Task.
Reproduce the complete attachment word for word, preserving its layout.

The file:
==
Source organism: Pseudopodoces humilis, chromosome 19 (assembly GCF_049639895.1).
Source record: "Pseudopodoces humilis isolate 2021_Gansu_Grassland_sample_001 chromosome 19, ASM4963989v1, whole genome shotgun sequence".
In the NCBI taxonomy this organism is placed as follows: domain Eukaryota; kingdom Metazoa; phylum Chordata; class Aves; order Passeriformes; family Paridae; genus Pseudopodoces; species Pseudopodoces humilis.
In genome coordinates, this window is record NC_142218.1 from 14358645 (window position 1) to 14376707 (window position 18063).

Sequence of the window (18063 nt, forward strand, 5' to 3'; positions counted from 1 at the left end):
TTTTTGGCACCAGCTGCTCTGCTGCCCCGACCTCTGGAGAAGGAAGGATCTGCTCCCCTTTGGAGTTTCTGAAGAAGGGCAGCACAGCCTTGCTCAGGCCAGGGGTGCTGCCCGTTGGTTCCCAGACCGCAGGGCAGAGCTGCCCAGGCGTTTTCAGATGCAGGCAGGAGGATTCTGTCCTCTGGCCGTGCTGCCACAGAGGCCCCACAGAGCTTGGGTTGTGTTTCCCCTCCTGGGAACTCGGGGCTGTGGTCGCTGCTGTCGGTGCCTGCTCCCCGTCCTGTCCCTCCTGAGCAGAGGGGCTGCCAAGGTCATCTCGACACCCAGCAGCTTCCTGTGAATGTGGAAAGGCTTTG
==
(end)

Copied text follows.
Source organism: Pseudopodoces humilis, chromosome 19 (assembly GCF_049639895.1).
Source record: "Pseudopodoces humilis isolate 2021_Gansu_Grassland_sample_001 chromosome 19, ASM4963989v1, whole genome shotgun sequence".
In the NCBI taxonomy this organism is placed as follows: domain Eukaryota; kingdom Metazoa; phylum Chordata; class Aves; order Passeriformes; family Paridae; genus Pseudopodoces; species Pseudopodoces humilis.
In genome coordinates, this window is record NC_142218.1 from 14358645 (window position 1) to 14376707 (window position 18063).

Sequence of the window (18063 nt, forward strand, 5' to 3'; positions counted from 1 at the left end):
TTTTTGGCACCAGCTGCTCTGCTGCCCCGACCTCTGGAGAAGGAAGGATCTGCTCCCCTTTGGAGTTTCTGAAGAAGGGCAGCACAGCCTTGCTCAGGCCAGGGGTGCTGCCCGTTGGTTCCCAGACCGCAGGGCAGAGCTGCCCAGGCGTTTTCAGATGCAGGCAGGAGGATTCTGTCCTCTGGCCGTGCTGCCACAGAGGCCCCACAGAGCTTGGGTTGTGTTTCCCCTCCTGGGAACTCGGGGCTGTGGTCGCTGCTGTCGGTGCCTGCTCCCCGTCCTGTCCCTCCTGAGCAGAGGGGCTGCCAAGGTCATCTCGACACCCAGCAGCTTCCTGTGAATGTGGAAAGGCTTTG